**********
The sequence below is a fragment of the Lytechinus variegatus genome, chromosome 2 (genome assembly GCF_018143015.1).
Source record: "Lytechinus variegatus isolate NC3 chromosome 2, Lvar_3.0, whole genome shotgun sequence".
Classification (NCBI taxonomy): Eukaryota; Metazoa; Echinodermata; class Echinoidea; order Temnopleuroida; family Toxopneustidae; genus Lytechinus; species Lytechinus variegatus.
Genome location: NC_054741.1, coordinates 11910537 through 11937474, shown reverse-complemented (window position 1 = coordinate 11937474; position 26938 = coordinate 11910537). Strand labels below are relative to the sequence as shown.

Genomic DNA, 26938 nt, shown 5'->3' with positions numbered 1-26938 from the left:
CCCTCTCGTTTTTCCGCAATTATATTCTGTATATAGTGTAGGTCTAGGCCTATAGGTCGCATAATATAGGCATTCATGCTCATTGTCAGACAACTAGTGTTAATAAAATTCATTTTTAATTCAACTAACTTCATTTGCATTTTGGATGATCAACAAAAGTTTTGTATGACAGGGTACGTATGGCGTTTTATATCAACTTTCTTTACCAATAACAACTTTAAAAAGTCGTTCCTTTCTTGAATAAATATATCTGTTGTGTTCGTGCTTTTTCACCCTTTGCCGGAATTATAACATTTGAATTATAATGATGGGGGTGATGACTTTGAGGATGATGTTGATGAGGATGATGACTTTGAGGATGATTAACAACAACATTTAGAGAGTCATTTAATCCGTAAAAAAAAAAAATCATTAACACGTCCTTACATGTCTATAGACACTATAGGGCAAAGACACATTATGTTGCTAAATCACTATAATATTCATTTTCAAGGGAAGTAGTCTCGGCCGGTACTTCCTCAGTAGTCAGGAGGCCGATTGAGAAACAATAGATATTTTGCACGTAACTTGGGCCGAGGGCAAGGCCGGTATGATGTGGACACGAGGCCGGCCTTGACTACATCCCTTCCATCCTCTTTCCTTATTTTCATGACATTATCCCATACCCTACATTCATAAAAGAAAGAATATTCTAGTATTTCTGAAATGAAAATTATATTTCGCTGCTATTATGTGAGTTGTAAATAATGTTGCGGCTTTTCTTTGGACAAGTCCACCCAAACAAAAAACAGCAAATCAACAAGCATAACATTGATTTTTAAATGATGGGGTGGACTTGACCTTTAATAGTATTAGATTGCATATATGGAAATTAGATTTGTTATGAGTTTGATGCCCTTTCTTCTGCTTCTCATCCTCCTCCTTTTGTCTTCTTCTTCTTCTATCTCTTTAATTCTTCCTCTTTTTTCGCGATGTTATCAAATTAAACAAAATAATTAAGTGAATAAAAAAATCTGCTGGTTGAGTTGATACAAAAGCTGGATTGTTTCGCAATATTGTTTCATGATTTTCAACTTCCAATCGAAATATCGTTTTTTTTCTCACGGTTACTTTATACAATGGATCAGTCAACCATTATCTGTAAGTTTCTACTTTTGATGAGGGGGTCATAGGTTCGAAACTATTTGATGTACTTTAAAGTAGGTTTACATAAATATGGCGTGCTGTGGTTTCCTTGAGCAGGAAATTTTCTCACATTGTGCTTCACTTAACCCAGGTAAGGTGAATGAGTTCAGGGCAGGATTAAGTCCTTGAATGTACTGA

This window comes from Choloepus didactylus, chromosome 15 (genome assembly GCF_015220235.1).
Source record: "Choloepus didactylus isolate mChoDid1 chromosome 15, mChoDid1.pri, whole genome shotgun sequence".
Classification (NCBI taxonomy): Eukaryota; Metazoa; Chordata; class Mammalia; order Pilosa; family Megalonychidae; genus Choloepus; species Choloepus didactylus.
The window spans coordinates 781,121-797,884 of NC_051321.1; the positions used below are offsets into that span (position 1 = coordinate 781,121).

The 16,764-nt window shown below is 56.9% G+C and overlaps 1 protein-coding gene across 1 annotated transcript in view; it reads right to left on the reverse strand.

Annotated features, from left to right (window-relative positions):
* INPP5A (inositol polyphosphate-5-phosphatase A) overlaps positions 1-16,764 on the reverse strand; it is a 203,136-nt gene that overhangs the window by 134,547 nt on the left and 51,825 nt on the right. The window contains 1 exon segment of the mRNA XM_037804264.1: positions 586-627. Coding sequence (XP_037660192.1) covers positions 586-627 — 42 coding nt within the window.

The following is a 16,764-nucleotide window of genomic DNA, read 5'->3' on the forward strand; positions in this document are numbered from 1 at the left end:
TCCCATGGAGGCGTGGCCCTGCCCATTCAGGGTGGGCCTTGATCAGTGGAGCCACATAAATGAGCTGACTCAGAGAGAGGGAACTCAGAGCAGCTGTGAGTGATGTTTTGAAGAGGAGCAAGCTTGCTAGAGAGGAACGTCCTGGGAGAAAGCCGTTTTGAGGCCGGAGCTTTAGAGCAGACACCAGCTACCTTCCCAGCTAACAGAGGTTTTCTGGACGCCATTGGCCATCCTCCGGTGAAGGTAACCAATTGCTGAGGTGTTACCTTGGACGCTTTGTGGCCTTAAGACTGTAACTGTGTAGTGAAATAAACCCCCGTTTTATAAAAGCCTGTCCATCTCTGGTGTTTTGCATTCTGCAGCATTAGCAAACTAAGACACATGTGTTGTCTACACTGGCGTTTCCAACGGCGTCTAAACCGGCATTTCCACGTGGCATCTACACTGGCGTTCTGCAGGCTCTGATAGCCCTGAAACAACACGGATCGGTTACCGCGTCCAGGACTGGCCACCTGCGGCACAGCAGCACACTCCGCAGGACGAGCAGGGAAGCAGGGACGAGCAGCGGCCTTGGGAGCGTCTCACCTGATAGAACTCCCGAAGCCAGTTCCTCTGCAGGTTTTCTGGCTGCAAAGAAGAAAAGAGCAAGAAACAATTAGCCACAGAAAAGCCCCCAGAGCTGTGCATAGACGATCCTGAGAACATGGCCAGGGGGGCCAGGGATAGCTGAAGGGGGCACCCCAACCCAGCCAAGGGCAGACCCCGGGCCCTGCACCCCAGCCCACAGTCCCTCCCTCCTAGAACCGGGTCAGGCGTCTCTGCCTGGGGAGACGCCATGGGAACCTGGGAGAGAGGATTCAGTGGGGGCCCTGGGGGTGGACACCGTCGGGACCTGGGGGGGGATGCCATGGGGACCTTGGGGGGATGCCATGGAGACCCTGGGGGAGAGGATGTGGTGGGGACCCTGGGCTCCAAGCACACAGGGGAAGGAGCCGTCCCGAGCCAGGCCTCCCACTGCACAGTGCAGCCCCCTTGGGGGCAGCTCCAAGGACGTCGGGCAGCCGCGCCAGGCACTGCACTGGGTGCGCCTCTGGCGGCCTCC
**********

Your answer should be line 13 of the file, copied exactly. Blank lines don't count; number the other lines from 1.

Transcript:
* INPP5A (inositol polyphosphate-5-phosphatase A) overlaps positions 1-16,764 on the reverse strand; it is a 203,136-nt gene that overhangs the window by 134,547 nt on the left and 51,825 nt on the right. The window contains 1 exon segment of the mRNA XM_037804264.1: positions 586-627. Coding sequence (XP_037660192.1) covers positions 586-627 — 42 coding nt within the window.